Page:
From Round Rock to Austin to Hays, Central Texas school districts are reporting hundreds of teacher and staff absences and lower student attendance rates amid the latest COVID-19 surge.
Still, district leaders say they are hiring substitutes and paying teachers more to substitute during their planning periods, and they are ready to call on central office staffers to teach.
In the Round Rock district, officials reported 420 teacher absences Wednesday, the first day of classes after the winter break. By comparison, the district saw 230 teacher absences when students returned from the winter break last year.
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The district is working to cope with the increased demand for substitutes, including by using “guest educators” or paying teachers more to substitute, district spokeswoman Maritza Gallaga said.
“Unexpected or sudden increases in staff absences can always, regardless of the cause, create challenges to campus operations,” she said. “In preparation of our return for spring, the district made every effort to ensure that appropriate staffing was in place.”
Teacher absences in Austin, Eanes and Hays schools
The Leander and Austin districts also have counted hundreds of teacher and staff absences since schools reopened for the spring semester.
In the Austin district, officials reported 384 substitute requests Wednesday, when classes resumed. The requests grew to 521 Thursday and 614 Friday. In 2021, the district received 318 substitute requests on its second day of spring semester classes and 354 on the third day.
The Eanes district had 87 teachers and support staffers absent on its first class day Tuesday for various reasons, according to the district, which employs about 617 teachers.
The Hays district has received roughly 250 substitute requests every day since classes resumed Tuesday and saw a peak of 286 Thursday, according to spokesman Tim Savoy.
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During a typical school year, the district would see 180 to 185 substitute requests per day, he said.
The district’s pool of approved substitutes shrank over the course of the pandemic from about 500 to 100 but has jumped to more than 300 with recent efforts to increase substitute pay and recruitment.
That has allowed the district to fill most of the absences with substitutes, Savoy said, but the district also is paying its teachers to substitute and is asking parents and school volunteers to serve as temporary substitutes. If needed, district officials could combine classes, he said.
Student attendance drops across schools
The Hays district saw its student attendance drop about 10 percentage points last week, Savoy said. In a normal school year, district leaders would report student attendance at 93% to 95%. It averaged about 85% last week, he said.
“The good news on that is that is showing that people who are either ill with coronavirus, who’ve tested positive or have had a close contact appear to be staying home,” he said.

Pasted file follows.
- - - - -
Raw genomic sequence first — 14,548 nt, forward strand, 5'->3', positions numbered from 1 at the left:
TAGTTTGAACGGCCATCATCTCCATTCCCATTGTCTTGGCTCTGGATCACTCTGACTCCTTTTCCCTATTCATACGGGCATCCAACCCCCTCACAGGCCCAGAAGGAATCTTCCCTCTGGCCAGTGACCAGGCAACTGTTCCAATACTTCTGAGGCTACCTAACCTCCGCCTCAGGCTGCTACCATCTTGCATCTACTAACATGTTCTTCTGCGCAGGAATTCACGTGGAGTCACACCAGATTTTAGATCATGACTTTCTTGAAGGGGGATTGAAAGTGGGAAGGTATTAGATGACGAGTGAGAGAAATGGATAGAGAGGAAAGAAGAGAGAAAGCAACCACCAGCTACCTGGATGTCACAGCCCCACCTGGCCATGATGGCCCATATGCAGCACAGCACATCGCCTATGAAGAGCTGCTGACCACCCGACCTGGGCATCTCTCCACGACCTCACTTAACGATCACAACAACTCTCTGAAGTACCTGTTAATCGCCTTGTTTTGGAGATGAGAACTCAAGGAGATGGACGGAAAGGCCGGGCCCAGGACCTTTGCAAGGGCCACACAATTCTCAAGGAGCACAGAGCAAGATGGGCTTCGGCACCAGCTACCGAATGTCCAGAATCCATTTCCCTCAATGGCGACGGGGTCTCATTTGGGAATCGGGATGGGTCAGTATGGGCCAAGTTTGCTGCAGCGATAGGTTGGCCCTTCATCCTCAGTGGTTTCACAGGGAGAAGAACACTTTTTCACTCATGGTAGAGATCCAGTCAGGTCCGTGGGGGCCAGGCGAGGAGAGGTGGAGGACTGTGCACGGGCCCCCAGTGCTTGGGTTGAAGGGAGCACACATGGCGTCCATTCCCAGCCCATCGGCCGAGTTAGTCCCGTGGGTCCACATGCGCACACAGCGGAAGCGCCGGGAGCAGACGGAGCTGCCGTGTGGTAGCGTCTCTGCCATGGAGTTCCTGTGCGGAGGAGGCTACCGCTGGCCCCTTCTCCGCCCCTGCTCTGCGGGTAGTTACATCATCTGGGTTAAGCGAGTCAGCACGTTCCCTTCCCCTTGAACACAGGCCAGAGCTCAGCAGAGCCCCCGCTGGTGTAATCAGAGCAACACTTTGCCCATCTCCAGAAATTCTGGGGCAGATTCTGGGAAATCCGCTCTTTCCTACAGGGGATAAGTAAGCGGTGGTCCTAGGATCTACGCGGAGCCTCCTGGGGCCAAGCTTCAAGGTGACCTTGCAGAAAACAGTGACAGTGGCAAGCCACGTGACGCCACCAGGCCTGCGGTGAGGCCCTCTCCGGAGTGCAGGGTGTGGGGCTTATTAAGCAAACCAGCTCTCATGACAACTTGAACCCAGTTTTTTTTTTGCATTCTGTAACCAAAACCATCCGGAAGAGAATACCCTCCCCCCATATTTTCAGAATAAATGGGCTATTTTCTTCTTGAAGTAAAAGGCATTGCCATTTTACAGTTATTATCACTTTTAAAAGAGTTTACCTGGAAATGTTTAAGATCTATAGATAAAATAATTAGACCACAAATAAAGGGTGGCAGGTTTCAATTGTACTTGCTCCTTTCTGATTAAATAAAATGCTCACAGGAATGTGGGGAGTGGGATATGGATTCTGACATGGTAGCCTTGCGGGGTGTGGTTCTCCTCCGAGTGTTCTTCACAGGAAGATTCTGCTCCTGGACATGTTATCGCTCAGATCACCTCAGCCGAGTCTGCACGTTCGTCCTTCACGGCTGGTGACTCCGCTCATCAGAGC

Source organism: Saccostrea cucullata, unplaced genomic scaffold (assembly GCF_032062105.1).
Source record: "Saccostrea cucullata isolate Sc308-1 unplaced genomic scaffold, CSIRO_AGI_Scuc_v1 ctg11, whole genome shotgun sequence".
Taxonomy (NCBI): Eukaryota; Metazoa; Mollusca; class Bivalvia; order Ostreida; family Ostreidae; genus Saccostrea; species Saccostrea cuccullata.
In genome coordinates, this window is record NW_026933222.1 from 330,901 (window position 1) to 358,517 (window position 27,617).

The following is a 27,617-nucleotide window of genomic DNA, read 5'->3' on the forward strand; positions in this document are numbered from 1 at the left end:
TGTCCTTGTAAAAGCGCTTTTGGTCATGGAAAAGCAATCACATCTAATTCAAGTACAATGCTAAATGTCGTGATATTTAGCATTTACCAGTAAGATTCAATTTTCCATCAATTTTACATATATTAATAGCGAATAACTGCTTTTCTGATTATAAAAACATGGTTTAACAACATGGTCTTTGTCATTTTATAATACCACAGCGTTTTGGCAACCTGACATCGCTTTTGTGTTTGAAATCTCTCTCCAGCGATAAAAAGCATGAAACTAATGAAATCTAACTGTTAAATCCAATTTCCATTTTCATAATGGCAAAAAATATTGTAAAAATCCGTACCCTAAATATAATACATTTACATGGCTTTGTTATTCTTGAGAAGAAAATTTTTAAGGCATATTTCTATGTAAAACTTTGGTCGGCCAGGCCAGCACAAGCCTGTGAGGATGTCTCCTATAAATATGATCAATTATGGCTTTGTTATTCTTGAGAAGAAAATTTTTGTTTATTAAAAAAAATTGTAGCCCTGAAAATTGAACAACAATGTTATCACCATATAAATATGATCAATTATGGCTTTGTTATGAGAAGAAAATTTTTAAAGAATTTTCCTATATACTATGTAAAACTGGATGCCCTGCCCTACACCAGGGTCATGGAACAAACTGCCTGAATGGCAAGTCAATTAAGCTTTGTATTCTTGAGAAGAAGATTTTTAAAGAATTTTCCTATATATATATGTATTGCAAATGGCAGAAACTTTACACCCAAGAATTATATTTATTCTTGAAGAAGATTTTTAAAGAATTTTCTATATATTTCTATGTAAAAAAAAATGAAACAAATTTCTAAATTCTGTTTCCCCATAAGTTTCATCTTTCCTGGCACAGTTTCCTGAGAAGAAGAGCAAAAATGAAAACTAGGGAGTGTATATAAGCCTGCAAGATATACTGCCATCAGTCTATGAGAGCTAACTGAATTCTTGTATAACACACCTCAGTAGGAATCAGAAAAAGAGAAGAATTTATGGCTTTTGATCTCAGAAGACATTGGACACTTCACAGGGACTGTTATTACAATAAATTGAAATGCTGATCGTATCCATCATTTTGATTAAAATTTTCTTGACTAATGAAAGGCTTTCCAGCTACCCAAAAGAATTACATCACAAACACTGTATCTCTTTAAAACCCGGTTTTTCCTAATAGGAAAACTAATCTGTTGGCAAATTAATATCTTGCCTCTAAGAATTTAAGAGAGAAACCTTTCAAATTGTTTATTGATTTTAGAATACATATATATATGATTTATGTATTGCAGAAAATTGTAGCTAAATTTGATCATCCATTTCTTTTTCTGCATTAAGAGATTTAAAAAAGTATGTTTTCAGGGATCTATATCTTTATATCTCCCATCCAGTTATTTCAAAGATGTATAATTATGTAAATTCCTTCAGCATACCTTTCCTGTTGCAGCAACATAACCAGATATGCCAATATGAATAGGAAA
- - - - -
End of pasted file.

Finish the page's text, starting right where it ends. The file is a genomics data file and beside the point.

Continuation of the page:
“Our dashboard records known positive cases that were on our campuses, and those numbers are going up, but not anywhere near the number that we thought yet,” he added, acknowledging that they could continue rising in the next few weeks.
On Friday evening, the district’s dashboard reported 49 active COVID-19 cases among its 21,432 students and 26 active cases among its staff of 3,383.
District officials have begun installing specialized air filtration systems in all schools by using more than $4 million from federal relief funds and are encouraging students to wear masks, Savoy said. The district also is allowing five-day isolation and quarantine periods under the CDC’s new guidelines, as long as individuals continue to wear a mask for five days after symptoms dissipate.
“We’re doing everything we can to keep school open,” he said. “There’s no substitute for having that in-person, in-classroom, on-campus experience.”
Like in school districts across Texas, Savoy said virtual learning took a toll on Hays students’ academic performance and mental health.
Austin Superintendent Stephanie S. Elizalde has said she will “not hesitate” to close a classroom or campus if needed because of an outbreak, but district leaders said they plan to stick to in-person learning with a mask mandate.
State funding for school districts to go fully virtual is no longer available, but the district’s decision to bring students back to campuses is driven by the academic and social/emotional needs of students, spokesman Eduardo Villa said.
The Austin district also saw student attendance rates fall last week compared with last spring semester.
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On Wednesday, the district reported student attendance of almost 84%, but that fell to about 81% Friday. Last year, when many students were learning virtually, the district’s attendance for the first three days of spring classes hovered around 93% to 94%.
In Eanes, with an enrollment of 7,911 students, 485 were absent from the first two days of classes, according to a report to the school board. That includes students who got sick over the holiday break and are still isolating. They will not be counted on the district’s COVID-19 dashboard, which records cases found after students return to campus, the report said.
Broken down, 134 students were out due to COVID-19 but “may not have been onsite” at a school, 143 were out due to reported “self-isolation” and 208 were absent because of another illness, such as the flu.
During the first two days of the spring semester in 2021, the district had 30 students absent due to COVID-19 who might not have been at a campus, 45 who reported self-isolation and 51 who were absent due to another illness.